Stone Butch Blues
Being at a loose end for a good read, I started asking friends what would be on their “essential reading” list. The same title kept coming up over and over again, “Stone Butch Blues” by Leslie Feinberg. My confession that I hadn’t yet read it caused my dear roommate to actually sprint from the room to retrieve her well-loved copy from her bookshelf, placing it solemnly into my hands as if handing me a rite of passage.
I think everyone knows the feeling of being lost between the pages of an amazing book, but I laughed to break up the seriousness of the moment. After all, when do you expect to be simply handed something that will change your life so profoundly? I embarked on this journey with the scarcest of details about what the story contained, and I can honestly say that, for me, I don’t think any novel will quite measure up to the emotional rollercoaster contained within these pages.
This fictional account from Feinberg takes inspiration from zer life. The story is an unflinching portrayal of the life of Jess Goldberg, intertwining stories from colleagues, friends, and lovers; men, women, he-shes, butches and femmes alike. Jess “comes out as a young butch lesbian in the pre-stonewall gay drag bars of a blue-collar town” in the 1950s, with their life story laced around profound historical moments, such as the Stonewall riots, the rise of unions, and feminist liberation.
There is an element of aching loneliness in the characters struggling with the complexities of a transgender existence, their gender expression, identity and sexuality; an experience that anyone who has ever felt ostracised or different will resonate with. It is ultimately a wrenching story of survival, giving context to the oppression and alienation felt by those in our community, and those suffering from the criminality of homophobia.
From page one you are welcomed into the brutal reality of Jess’ life, as it opens with a letter full of the raw honesty and familiarity you expect when writing to a lover. The seat-belts are securely fastened, the barrier down, and the rollercoaster has started along the tracks. From that moment you’re caught, locked into this journey however it unfolds.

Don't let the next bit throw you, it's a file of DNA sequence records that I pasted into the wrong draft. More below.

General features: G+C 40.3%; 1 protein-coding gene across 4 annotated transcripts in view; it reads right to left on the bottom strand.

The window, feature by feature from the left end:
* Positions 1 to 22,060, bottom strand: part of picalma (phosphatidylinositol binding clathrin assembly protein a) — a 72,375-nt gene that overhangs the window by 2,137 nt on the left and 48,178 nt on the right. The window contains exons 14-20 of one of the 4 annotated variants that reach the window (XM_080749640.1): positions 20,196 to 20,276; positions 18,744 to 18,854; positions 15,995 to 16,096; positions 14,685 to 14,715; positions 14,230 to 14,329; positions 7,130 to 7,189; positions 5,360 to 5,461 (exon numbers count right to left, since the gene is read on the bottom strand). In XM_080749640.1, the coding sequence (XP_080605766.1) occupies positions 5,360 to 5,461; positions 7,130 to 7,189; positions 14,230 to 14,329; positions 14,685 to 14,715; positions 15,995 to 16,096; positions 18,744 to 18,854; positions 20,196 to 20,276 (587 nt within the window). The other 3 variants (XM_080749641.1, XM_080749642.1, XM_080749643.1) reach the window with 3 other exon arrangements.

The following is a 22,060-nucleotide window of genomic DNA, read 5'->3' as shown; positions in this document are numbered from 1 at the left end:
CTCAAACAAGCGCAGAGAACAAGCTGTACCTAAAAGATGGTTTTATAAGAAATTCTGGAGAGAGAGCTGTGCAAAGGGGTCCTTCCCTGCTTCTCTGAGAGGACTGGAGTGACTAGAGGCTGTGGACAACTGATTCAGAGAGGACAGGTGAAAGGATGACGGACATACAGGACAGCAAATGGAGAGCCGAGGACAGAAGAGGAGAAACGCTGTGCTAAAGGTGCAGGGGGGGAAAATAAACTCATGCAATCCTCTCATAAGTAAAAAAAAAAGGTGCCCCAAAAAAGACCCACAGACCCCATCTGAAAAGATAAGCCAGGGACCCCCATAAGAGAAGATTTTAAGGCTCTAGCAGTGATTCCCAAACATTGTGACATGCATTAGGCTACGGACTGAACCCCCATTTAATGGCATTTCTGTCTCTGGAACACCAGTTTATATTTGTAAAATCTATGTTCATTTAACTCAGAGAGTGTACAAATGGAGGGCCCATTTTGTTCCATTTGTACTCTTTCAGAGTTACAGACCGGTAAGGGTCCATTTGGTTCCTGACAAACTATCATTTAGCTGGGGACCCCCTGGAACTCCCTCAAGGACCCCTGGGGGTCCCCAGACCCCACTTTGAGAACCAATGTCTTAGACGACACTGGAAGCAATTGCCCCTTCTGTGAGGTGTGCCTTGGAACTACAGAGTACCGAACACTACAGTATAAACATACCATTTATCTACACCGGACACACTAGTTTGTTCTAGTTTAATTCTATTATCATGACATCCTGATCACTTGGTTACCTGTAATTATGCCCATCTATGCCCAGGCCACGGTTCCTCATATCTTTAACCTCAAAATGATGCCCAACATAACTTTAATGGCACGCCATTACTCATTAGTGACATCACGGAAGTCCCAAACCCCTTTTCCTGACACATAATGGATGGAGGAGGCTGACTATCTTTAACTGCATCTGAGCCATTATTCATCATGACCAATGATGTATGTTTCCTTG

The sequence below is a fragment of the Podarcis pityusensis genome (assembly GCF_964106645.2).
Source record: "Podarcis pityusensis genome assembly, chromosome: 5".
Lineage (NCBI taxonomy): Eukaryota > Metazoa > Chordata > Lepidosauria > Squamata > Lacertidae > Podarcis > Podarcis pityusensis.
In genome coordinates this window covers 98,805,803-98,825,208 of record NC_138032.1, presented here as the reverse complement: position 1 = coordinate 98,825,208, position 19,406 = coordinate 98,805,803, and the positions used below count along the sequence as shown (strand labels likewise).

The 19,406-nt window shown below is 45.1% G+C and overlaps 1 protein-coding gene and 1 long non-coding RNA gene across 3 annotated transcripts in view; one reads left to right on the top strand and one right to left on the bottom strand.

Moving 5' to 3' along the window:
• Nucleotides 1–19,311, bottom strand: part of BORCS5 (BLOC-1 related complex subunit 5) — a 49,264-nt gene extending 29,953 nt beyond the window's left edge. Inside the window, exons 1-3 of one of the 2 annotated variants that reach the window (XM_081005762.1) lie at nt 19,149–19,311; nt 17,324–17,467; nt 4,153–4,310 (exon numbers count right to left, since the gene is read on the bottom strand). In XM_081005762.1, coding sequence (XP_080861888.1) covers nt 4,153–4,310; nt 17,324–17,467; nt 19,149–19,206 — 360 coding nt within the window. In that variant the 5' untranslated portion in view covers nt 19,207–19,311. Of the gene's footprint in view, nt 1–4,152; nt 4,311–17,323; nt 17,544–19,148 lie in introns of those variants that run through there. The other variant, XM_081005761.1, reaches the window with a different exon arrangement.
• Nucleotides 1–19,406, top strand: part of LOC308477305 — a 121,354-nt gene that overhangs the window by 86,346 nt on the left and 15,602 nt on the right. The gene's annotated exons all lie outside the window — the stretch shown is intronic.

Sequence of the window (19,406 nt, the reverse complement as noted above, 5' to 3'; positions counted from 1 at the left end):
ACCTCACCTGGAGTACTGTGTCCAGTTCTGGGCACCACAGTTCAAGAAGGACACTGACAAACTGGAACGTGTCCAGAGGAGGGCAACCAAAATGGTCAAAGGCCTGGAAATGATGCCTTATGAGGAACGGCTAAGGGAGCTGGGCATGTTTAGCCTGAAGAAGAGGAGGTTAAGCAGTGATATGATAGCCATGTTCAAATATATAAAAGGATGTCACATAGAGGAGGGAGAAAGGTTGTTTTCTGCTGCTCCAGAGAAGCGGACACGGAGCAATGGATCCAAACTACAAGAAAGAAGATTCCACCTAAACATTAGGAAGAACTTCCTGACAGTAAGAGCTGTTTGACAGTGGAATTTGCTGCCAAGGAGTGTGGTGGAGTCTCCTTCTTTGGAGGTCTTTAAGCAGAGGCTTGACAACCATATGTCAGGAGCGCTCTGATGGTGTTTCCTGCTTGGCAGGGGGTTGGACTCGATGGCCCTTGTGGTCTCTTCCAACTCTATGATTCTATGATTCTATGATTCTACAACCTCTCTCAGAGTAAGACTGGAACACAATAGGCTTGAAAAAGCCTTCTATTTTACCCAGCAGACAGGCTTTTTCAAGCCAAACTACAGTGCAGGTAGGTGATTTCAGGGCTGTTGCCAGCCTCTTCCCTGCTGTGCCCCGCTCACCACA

Many tears were spilled on this journey, and more than once, I was brought to uncontrollably sobbing, forced to put the book down so as not to drench the pages. Set around the time of the stonewall riots, I emoted with those who lived during this integral part of our history. However you just need to look at the news to realise that for far too many people, this is still their present; they’re fighting it every day. To quote a line from the novel, “Imagine a world worth living in, a world worth fighting for”.
Sometimes you need to look at the achievements of those before us to find the passion to keep fighting for what we all deserve. This novel re-awakened that spark in me.
For me, Stone Butch Blues is not just essential reading, but essential to own and have on your bookshelf. There has never been a better time to buy as spring 2013 heralds the release of a special 20th anniversary edition, with the dedication and proceeds going to the CeCe McDonald campaign. I won’t share any more details; instead I urge you to read and feel that spark ignite in yourself.
Trigger Warning: This story is rife with abuse and homophobia/transphobia.